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System Administration Guide: Devices and File Systems     Oracle Solaris 11 Express 11/10
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Document Information


1.  Managing Removable Media (Overview)

2.  Managing Removable Media (Tasks)

3.  Accessing Removable Media (Tasks)

4.  Writing CDs and DVDs (Tasks)

5.  Managing Devices (Overview/Tasks)

6.  Dynamically Configuring Devices (Tasks)

7.  Using USB Devices (Overview)

8.  Using USB Devices (Tasks)

9.  Using InfiniBand Devices (Overview/Tasks)

10.  Managing Disks (Overview)

11.  Administering Disks (Tasks)

12.  SPARC: Adding a Disk (Tasks)

13.  x86: Adding a Disk (Tasks)

14.  Configuring iSCSI Storage Devices With COMSTAR

15.  Configuring and Managing the Solaris Internet Storage Name Service (iSNS)

16.  Managing Disk Use (Tasks)

17.  The format Utility (Reference)

18.  Managing File Systems (Overview)

19.  Creating ZFS, UFS, TMPFS, and LOFS File Systems (Tasks)

Creating an Oracle Solaris ZFS File System

How to Create an Oracle Solaris ZFS File System

Creating a UFS File System

How to Create a UFS File System

Creating a Temporary File System (TMPFS)

How to Create and Mount a TMPFS File System

Creating and Mounting a Loopback File System (LOFS)

How to Create and Mount an LOFS File System

20.  Mounting and Unmounting File Systems (Tasks)

21.  Configuring Additional Swap Space (Tasks)

22.  Copying Files and File Systems (Tasks)

23.  Managing Tape Drives (Tasks)


Creating and Mounting a Loopback File System (LOFS)

An LOFS file system is a virtual file system that provides an alternate path to an existing file system. When other file systems are mounted onto an LOFS file system, the original file system does not change.

For more information, see the lofs(7FS).

Note - Be careful when creating LOFS file systems. Because LOFS file systems are virtual file systems, the potential for confusing both users and applications is enormous.

How to Create and Mount an LOFS File System

  1. Become an administrator.

    For more information, see How to Obtain Administrative Rights in System Administration Guide: Security Services.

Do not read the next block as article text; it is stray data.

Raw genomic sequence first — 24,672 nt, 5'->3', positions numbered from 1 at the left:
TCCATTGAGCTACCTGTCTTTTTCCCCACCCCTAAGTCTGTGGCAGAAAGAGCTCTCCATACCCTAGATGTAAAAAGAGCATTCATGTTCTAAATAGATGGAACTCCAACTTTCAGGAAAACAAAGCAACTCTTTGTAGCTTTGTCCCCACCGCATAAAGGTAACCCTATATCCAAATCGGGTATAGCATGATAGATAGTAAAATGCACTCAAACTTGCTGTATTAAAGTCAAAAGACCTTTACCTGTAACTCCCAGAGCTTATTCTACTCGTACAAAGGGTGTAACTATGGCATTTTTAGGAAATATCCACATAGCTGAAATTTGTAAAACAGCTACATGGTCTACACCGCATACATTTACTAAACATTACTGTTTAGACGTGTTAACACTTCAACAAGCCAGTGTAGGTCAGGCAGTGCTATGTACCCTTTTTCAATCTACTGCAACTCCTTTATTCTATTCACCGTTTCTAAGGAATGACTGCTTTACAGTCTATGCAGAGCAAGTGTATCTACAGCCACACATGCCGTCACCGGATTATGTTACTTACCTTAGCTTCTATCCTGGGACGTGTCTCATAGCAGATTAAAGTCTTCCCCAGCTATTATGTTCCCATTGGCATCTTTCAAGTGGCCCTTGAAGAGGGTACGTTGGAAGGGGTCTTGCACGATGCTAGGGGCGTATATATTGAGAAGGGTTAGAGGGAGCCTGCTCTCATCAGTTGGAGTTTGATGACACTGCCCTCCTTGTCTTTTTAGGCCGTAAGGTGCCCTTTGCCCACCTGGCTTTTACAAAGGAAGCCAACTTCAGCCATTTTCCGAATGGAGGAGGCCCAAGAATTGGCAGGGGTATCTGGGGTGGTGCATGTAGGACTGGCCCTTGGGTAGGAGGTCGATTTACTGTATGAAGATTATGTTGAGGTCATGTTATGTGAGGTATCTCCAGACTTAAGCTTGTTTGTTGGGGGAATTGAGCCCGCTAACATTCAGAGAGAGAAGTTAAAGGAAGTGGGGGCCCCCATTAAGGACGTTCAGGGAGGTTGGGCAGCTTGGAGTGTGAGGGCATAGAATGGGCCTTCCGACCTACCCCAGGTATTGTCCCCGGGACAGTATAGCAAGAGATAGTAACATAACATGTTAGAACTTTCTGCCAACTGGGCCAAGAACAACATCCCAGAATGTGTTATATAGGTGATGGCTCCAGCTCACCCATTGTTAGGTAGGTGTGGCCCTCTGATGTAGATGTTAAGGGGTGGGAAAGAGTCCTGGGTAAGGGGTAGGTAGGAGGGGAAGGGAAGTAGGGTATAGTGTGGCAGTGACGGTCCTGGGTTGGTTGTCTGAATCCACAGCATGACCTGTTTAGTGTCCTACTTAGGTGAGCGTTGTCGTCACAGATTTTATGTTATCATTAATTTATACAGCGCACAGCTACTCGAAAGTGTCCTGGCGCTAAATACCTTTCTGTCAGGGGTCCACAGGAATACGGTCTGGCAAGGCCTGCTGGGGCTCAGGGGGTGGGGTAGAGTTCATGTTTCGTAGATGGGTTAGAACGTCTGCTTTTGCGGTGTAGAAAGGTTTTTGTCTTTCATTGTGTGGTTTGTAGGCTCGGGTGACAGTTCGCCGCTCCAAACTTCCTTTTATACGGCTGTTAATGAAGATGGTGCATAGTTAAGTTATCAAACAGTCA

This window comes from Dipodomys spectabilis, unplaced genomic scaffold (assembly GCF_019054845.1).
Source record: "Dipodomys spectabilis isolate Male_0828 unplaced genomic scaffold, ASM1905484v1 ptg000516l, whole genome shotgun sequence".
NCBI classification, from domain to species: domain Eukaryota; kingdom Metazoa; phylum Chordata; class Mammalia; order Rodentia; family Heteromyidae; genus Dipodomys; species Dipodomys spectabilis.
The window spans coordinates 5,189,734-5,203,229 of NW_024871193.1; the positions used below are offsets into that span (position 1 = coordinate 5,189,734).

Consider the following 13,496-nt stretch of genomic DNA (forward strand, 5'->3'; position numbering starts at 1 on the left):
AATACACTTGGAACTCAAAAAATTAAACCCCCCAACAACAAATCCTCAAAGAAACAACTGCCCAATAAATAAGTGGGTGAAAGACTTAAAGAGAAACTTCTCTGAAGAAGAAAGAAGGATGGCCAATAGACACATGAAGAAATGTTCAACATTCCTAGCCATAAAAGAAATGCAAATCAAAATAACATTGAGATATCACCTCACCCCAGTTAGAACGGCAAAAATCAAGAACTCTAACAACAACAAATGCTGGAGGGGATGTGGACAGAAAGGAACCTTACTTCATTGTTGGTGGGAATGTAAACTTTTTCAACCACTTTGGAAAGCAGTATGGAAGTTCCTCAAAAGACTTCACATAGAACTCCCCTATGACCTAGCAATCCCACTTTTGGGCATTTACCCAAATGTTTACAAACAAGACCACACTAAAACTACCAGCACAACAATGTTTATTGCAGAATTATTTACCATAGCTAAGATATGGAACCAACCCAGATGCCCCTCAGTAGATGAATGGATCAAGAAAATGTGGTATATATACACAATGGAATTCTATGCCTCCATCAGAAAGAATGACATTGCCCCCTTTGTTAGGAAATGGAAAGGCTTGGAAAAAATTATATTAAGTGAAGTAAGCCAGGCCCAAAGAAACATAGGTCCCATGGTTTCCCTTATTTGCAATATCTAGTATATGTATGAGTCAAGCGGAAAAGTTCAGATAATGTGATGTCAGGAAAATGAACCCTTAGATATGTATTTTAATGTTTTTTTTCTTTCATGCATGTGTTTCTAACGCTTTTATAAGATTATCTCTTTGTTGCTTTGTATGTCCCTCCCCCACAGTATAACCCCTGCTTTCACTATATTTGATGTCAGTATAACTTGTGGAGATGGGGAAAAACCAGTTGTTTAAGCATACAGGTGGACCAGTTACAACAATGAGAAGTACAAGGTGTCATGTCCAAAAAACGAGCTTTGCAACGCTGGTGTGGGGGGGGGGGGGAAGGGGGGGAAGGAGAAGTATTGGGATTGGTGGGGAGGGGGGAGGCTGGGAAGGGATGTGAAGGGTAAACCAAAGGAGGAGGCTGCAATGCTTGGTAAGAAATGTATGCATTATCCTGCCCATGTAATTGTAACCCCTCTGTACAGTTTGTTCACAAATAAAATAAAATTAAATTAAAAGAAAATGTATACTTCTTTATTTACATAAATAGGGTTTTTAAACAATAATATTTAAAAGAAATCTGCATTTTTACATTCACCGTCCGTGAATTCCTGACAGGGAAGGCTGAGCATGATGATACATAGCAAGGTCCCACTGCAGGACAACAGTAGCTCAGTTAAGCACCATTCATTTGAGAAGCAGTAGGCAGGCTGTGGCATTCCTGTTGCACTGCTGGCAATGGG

2. Create the directory you want to mount as an LOFS file system, if necessary.
    # mkdir loopback-directory
  3. Grant the appropriate permissions and ownership on the newly created directory.
  4. Create the mount point where you want to mount the LOFS file system, if necessary.
    # mkdir /mount-point
  5. Mount the LOFS file system.
    # mount -F lofs loopback-directory /mount-point

    Specifies the file system to be mounted on the loopback mount point.


    Specifies the directory on which to mount the LOFS file system.

  6. Verify that the LOFS file system has been mounted.
    # mount -v

Example 19-4 Creating and Mounting an LOFS File System

The following example shows how to create, mount, and test new software in the /new/dist directory as a loopback file system without actually having to install it.

# mkdir /tmp/newroot
# mount -F lofs /new/dist /tmp/newroot
# chroot /tmp/newroot newcommand

Example 19-5 Mounting an LOFS File System at Boot Time

You can set up the system to automatically mount an LOFS file system at boot time by adding an entry to the end of the /etc/vfstab file. The following example shows an entry in the /etc/vfstab file that mounts an LOFS file system for the root (/) file system on /tmp/newroot.

/ - /tmp/newroot  lofs   -  yes  -

Ensure that the loopback entries are the last entries in the /etc/vfstab file. Otherwise, if the /etc/vfstab entry for a loopback file system precedes the file systems to be included in it, the loopback file system cannot be mounted.